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V. S. Ramachandran and E. M. Hubbard - Synasthaesia

V. S. Ramachandran and E. M. Hubbard - Synasthaesia

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Published by: Michael Mohamed on Nov 17, 2008
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V.S. Ramachandran and E.M. Hubbard
Synaesthesia — A Window Into Perception, Thought and Language
We investigated grapheme–colour synaesthesia and found that:(1) The induced colours led to perceptual grouping and pop-out, (2) a graphemerendered invisible through ‘crowding’ or lateral masking induced synaestheticcolours — a form of blindsight — and (3) peripherally presented graphemes did not induce colours even when they were clearly visible. Taken collectively, theseand other experiments prove conclusively that synaesthesia is a genuine percep-tual phenomenon, not an effect based on memory associations from childhood or on vague metaphorical speech. We identify different subtypes of number–colour  synaesthesia and propose that they are caused by hyperconnectivity between col-our and number areas at different stages in processing; lower synaesthetes mayhave cross-wiring (or cross-activation) within the fusiform gyrus, whereas higher  synaesthetes may have cross-activation in the angular gyrus. This hyperconnec-tivity might be caused by a genetic mutation that causes defective pruning of con-nections between brain maps. The mutation may further be expressed selectively(duetotranscriptionfactors)inthefusiformorangulargyri,andthismayexplainthe existence of different forms of synaesthesia. If expressed very diffusely, theremay be extensive cross-wiring between brain regions that represent abstract concepts, which would explain the link between creativity, metaphor and  synaesthesia (and the higher incidence of synaesthesia among artists and poets). Also, hyperconnectivity between the sensory cortex and amygdala would explainthe heightened aversion synaesthetes experience when seeing numbers printed inthe ‘wrong’ colour. Lastly, kindling (induced hyperconnectivity in the temporal lobesoftemporallobeepilepsy[TLE]patients)mayexplainthepurportedhigheincidence of synaesthesia in these patients. We conclude with a synaesthesia-basedtheoryoftheevolutionoflanguage.Thus,ourexperimentson synaesthesia and our theoretical framework attempt to link several seeminglyunrelated facts about the human mind. Far from being a mere curiosity, synaesthesia may provide a window into perception, thought and language.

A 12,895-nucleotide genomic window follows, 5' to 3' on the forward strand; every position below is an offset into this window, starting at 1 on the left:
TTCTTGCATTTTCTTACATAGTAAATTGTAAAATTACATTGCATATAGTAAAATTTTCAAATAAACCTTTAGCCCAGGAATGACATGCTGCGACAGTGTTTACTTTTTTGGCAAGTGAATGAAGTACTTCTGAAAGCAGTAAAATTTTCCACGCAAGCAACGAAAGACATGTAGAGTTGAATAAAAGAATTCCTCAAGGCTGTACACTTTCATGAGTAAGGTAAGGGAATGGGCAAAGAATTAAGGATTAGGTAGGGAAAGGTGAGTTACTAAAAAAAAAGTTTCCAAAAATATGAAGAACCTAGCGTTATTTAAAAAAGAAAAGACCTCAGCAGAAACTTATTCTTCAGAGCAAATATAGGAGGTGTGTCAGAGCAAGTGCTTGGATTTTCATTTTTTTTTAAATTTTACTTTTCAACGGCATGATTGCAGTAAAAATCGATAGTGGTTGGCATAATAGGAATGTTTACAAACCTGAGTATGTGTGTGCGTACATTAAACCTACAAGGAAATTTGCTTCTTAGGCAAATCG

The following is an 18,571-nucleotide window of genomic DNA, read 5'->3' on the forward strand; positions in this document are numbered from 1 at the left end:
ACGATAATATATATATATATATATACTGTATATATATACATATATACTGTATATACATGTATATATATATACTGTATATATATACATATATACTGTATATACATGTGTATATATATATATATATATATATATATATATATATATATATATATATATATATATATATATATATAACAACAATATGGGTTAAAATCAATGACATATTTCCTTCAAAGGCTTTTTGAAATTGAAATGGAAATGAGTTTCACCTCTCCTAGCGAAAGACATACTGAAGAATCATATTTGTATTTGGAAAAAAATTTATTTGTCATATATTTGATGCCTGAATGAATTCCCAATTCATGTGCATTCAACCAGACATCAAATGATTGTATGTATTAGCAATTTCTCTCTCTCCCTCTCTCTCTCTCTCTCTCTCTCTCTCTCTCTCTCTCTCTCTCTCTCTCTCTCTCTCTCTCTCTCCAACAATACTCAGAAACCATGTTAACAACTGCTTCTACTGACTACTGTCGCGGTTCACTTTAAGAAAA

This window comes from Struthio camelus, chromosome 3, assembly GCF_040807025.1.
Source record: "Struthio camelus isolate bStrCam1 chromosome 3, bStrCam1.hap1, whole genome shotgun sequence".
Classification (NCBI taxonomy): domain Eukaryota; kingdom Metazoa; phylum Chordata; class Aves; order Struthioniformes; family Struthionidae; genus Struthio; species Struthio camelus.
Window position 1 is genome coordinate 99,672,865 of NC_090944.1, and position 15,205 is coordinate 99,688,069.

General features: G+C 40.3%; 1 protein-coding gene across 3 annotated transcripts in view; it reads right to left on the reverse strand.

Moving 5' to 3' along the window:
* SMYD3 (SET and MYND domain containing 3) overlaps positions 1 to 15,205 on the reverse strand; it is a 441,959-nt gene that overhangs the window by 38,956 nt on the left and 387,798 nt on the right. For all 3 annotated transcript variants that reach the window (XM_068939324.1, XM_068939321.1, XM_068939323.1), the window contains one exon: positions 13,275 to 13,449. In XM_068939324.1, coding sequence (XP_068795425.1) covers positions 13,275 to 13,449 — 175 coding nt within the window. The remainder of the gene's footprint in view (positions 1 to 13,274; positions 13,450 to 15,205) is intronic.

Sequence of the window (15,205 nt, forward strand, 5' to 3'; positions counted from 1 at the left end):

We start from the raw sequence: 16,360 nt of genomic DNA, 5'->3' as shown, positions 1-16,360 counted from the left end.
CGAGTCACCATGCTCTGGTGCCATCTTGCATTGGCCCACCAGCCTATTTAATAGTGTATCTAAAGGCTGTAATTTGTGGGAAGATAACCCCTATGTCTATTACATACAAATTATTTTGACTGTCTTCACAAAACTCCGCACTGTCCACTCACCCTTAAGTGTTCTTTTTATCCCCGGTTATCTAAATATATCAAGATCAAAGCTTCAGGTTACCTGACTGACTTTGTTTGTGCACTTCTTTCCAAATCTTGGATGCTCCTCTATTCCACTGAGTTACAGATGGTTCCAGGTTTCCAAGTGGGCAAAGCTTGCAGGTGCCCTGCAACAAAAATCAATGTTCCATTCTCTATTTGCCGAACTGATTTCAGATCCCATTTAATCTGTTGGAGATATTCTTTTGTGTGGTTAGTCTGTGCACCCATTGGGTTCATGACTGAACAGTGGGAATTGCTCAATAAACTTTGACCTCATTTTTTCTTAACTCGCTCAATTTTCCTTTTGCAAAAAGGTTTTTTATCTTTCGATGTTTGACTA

Journal of Consciousness Studies
, No. 12, 2001, pp. 3–34
Correspondence: Center for Brain and Cognition, University of California, San Diego, 9500Gilman Dr. 0109, La Jolla, CA 92093-0109, e-mail: vramacha@ucsd.edu
Synaesthesia is a curious condition in which an otherwise normal person experi-ences sensations in one modality when a second modality is stimulated. For example, a synaesthete may experience a specific colour whenever she encoun-ters a particular tone (e.g., C-sharp may be blue) or may see any given number asalways tinged a certain colour (e.g., ‘5’ may be green and ‘6’ may be red). Thecondition was first clearly documented by Galton (1880) who also noted that ittendstoruninfamilies.Oneproblemthathasplaguedresearchinthisfieldisthat,untilrecently,itwasnotevenclearthatsynaesthesiaisagenuinesensory/percep-tual phenomenon (Baron-Cohen & Harrison, 1997; Cytowic, 1989; Harrison,2001; Ramachandran & Hubbard, 2001a). Indeed, despite a century of research,the phenomenon is still sometimes dismissed as bogus. We have frequentlyencounteredthefollowingtypesofexplanationsintheliteratureaswellasincon-versations with professional colleagues:1) They are just crazy. The phenomenon is simply the result of a hyperactiveimagination. Or maybe they are trying to draw attention to themselves byclaiming to be special or different in some way.2) They are just remembering childhood memories such as seeing colourednumbers in books or playing with coloured refrigerator magnets.3) They are just engaging in vague tangential speech or just being metaphorical just as you and I might say ‘bitter cold’ or ‘sharp cheese’. Cheese is
totouch, not sharp, so why do we say ‘sharp’? Obviously, one means that thetaste is sharp but why is a
adjective being applied to